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actually you'd need to put STRING below NUMBER, else

1 > "Fish"

if we converted the rhs to a number would return true, as "Fish" would convert to 0. whereas

1 > "Fish"

if we converted the lhs to a string would return false on the string compare since "1" < "Fish" using lstrcmp.

In the end, probably best to just convert anything to a string if they aren't the same type then do the comparison.


int lua_CheckTypes(lua_State* L, TValue *lhs, TValue *rhs)
   int nLhsType = ttype(lhs);
   int nRhsType = ttype(rhs);
   const TValue* tmL;
   const TValue* tmR;
   if(nLhsType == nRhsType)
      return 1;

   // just do all comparisons as string.
   return (tostring(L, lhs) && tostring(L, rhs));

then in code where we call

   if(ttype(lhs) == ttype(rhs))

we replace that with

   if(lua_CheckTypes(L, lhs, rhs))


Adrien de Croy wrote:

As work on __cast progresses, I've come across an issue relating to boolean operators.

Arithmetic operators attempt to convert both operands to a number first, so they work fine with __cast.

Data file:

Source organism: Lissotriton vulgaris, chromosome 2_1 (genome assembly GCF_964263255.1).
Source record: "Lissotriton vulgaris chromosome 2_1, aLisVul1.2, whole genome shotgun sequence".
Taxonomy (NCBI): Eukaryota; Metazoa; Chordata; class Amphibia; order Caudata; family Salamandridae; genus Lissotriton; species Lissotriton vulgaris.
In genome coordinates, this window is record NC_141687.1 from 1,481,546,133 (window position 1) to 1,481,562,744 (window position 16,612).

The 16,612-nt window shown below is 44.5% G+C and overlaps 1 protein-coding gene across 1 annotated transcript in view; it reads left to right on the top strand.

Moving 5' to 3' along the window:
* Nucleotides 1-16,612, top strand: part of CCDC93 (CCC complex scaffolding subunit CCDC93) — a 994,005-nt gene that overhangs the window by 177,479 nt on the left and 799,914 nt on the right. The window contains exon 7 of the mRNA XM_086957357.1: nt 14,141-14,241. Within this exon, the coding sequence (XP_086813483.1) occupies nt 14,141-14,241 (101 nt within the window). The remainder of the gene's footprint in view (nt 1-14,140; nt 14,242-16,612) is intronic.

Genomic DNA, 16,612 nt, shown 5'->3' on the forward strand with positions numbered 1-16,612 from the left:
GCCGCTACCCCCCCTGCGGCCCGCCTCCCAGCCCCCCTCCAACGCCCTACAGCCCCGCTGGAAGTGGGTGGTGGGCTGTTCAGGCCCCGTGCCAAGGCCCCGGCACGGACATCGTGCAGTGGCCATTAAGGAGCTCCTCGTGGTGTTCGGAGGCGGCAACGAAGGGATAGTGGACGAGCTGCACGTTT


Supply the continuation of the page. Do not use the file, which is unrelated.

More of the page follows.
boolean operators insist however that the 2 operands have the same type, else the result is zero. This is checked first.

This means that the following code

var1 = "3";
var2 = var1 * 2;

is valid and var2 will have the numeric value of 6


var1 = "3"
if(var1 < 4) then

is invalid, since var1 and 4 have different types, the result is an error. If you wanted this to "work" you'd need to write

var1 = "3"
if((var1 * 1) < 4) then

the multiplication converts var1 in-place to a number.

Shouldn't the boolean operators try and do something like this?

e.g. instead of simply returning false on a type mismatch, try (e.g. by __cast metamethod) to demote the higher type to the lower type, where the precedence of types is (in descending order)



Adrien de Croy - WinGate Proxy Server -